In the wake of growing outrage over the role the Sacklers may have played in the opioid crisis, the Metropolitan Museum of Art and the Sackler family jointly announced on Thursday that the Sackler name would be removed from seven exhibition spaces, including the wing that houses the Temple of Dendur.
“Our families have always strongly supported the Met, and we believe this to be in the best interest of the museum and the important mission that it serves,” the descendants of Dr. Mortimer Sackler and Dr. Raymond Sackler said in a statement. “The earliest of these gifts were made almost 50 years ago, and now we are passing the torch to others who might wish to step forward to support the museum.”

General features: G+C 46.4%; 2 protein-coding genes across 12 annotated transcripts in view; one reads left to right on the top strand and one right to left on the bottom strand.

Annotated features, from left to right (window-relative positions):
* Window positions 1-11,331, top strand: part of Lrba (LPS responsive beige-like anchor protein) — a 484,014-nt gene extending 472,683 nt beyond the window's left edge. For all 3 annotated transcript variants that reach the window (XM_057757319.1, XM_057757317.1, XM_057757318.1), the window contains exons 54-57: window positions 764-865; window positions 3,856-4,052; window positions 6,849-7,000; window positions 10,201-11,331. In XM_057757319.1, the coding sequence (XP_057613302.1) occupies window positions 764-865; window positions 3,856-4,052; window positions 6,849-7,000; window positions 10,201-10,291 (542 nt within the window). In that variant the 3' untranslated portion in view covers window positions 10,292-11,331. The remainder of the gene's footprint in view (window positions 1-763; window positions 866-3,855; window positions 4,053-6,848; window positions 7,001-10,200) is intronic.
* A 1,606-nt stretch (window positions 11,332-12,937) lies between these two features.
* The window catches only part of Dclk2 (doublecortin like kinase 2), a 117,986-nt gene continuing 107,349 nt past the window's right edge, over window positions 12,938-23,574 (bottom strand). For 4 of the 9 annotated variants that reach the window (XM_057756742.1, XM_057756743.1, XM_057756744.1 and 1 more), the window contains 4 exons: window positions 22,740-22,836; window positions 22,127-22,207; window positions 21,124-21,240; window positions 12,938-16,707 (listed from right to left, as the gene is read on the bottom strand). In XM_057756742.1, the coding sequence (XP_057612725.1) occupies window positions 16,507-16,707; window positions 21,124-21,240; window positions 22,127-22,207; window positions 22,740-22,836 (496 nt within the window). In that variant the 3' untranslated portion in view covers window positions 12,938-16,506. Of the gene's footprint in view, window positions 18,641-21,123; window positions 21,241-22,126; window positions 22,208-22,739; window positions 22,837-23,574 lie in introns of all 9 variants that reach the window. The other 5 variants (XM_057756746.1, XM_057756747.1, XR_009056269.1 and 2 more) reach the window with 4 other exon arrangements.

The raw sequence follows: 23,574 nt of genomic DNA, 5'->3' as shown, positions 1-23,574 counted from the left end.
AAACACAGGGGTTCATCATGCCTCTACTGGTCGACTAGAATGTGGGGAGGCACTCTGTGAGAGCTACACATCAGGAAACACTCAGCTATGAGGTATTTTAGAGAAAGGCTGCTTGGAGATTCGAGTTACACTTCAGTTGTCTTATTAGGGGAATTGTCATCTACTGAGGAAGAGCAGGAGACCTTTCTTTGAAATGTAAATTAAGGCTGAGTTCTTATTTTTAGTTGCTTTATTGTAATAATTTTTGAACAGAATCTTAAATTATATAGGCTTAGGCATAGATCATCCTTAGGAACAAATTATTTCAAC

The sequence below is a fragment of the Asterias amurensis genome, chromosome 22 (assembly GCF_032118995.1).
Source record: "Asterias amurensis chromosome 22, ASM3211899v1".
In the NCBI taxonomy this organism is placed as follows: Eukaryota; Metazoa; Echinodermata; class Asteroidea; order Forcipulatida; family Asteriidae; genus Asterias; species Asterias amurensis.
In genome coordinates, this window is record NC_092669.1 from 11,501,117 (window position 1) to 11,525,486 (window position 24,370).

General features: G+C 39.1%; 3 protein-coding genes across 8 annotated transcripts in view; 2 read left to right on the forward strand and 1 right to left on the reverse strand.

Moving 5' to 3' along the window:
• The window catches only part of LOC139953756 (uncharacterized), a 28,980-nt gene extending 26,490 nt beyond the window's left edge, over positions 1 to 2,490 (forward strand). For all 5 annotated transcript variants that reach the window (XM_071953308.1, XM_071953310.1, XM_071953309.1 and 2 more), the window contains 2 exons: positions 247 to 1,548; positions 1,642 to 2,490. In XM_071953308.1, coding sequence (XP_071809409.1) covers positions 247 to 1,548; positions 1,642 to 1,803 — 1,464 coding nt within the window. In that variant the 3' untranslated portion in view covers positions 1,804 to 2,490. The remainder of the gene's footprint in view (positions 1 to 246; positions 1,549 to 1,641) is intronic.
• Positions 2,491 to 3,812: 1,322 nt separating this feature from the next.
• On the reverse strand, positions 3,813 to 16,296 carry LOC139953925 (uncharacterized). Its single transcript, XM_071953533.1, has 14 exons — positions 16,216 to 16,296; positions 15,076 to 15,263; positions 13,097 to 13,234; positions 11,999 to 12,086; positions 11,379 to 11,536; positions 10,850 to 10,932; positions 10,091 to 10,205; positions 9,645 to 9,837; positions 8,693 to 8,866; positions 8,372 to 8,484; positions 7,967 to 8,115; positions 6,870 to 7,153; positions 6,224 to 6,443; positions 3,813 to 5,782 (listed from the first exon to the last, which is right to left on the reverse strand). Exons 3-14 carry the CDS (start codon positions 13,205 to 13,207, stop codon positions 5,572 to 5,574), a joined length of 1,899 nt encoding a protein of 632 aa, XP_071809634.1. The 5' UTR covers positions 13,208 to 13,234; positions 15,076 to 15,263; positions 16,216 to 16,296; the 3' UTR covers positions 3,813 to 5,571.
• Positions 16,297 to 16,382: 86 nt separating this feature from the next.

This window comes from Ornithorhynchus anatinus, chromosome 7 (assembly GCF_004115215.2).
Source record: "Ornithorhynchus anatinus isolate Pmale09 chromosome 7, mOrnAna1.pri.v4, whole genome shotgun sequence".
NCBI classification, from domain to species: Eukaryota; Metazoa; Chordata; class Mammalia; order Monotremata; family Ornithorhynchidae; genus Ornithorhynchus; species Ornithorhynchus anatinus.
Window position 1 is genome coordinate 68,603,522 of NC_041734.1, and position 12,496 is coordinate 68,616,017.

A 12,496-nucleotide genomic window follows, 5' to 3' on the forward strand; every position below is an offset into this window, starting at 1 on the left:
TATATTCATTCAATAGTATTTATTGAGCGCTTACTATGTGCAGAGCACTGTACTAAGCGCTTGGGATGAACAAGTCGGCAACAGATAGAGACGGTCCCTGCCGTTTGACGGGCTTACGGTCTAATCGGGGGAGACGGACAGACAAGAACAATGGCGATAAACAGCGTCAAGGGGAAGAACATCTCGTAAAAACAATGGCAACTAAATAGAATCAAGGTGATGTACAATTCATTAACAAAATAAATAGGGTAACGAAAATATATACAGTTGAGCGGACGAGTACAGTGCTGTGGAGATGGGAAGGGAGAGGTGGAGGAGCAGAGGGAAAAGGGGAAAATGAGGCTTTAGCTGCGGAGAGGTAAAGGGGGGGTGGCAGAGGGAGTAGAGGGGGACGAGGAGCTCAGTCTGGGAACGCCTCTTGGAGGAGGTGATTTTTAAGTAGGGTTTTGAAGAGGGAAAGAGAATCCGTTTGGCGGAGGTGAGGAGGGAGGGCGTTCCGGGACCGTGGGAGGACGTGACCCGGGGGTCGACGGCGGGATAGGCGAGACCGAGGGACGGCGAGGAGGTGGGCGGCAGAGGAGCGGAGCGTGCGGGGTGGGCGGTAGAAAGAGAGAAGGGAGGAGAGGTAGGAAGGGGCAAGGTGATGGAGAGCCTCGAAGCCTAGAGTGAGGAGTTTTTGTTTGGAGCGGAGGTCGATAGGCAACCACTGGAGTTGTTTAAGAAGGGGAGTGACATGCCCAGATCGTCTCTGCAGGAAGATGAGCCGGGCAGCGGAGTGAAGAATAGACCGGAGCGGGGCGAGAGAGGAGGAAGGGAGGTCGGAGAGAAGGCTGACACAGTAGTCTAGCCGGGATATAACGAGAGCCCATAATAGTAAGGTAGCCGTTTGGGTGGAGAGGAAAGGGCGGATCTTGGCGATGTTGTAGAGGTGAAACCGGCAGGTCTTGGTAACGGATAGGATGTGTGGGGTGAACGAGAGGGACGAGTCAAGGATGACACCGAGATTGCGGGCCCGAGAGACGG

The announcement marks a significant break between the world’s largest museum and one of the world’s biggest benefactors, a potent symbol of the upheaval underway at cultural institutions about where their donations come from. Other museums have refused Sackler money, and some were quicker to remove the Sackler name, including the Louvre in Paris.
The museum had already severed ties to the family’s funding, announcing in 2019 that it would no longer accept gifts from the Sacklers, given their links to the maker of OxyContin.
“The Met has been built by the philanthropy of generations of donors — and the Sacklers have been among our most generous supporters,” said Dan Weiss, the Met’s president and chief executive officer. “This gracious gesture by the Sacklers aids the museum in continuing to serve this and future generations. We greatly appreciate it.”